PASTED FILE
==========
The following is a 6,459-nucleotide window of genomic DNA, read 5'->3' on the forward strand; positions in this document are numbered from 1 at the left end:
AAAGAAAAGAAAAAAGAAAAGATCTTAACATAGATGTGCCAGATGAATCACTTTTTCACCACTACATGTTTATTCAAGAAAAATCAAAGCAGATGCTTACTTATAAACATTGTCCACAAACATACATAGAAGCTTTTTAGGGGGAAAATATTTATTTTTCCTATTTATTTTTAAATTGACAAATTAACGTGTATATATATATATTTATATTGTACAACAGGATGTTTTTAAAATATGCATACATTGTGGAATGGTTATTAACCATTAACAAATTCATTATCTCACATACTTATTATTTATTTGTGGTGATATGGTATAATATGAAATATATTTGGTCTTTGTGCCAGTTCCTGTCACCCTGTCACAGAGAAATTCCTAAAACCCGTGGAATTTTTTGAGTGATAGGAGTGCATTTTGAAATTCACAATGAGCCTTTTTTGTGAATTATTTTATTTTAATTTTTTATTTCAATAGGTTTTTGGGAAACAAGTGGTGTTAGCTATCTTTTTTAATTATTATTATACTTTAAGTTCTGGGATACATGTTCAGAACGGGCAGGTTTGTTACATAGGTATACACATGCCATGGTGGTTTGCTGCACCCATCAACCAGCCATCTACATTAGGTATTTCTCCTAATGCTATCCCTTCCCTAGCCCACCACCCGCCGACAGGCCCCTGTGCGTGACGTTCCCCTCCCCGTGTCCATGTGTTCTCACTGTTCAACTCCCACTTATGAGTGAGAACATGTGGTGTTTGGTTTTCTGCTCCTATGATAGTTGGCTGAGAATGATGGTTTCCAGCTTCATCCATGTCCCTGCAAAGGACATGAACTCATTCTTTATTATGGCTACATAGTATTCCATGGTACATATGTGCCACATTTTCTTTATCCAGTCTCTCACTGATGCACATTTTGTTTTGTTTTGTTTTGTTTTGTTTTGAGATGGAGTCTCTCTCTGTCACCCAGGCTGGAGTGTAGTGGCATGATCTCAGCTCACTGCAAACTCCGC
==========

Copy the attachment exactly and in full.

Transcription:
The following is a 6,459-nucleotide window of genomic DNA, read 5'->3' on the forward strand; positions in this document are numbered from 1 at the left end:
AAAGAAAAGAAAAAAGAAAAGATCTTAACATAGATGTGCCAGATGAATCACTTTTTCACCACTACATGTTTATTCAAGAAAAATCAAAGCAGATGCTTACTTATAAACATTGTCCACAAACATACATAGAAGCTTTTTAGGGGGAAAATATTTATTTTTCCTATTTATTTTTAAATTGACAAATTAACGTGTATATATATATATTTATATTGTACAACAGGATGTTTTTAAAATATGCATACATTGTGGAATGGTTATTAACCATTAACAAATTCATTATCTCACATACTTATTATTTATTTGTGGTGATATGGTATAATATGAAATATATTTGGTCTTTGTGCCAGTTCCTGTCACCCTGTCACAGAGAAATTCCTAAAACCCGTGGAATTTTTTGAGTGATAGGAGTGCATTTTGAAATTCACAATGAGCCTTTTTTGTGAATTATTTTATTTTAATTTTTTATTTCAATAGGTTTTTGGGAAACAAGTGGTGTTAGCTATCTTTTTTAATTATTATTATACTTTAAGTTCTGGGATACATGTTCAGAACGGGCAGGTTTGTTACATAGGTATACACATGCCATGGTGGTTTGCTGCACCCATCAACCAGCCATCTACATTAGGTATTTCTCCTAATGCTATCCCTTCCCTAGCCCACCACCCGCCGACAGGCCCCTGTGCGTGACGTTCCCCTCCCCGTGTCCATGTGTTCTCACTGTTCAACTCCCACTTATGAGTGAGAACATGTGGTGTTTGGTTTTCTGCTCCTATGATAGTTGGCTGAGAATGATGGTTTCCAGCTTCATCCATGTCCCTGCAAAGGACATGAACTCATTCTTTATTATGGCTACATAGTATTCCATGGTACATATGTGCCACATTTTCTTTATCCAGTCTCTCACTGATGCACATTTTGTTTTGTTTTGTTTTGTTTTGTTTTGAGATGGAGTCTCTCTCTGTCACCCAGGCTGGAGTGTAGTGGCATGATCTCAGCTCACTGCAAACTCCGC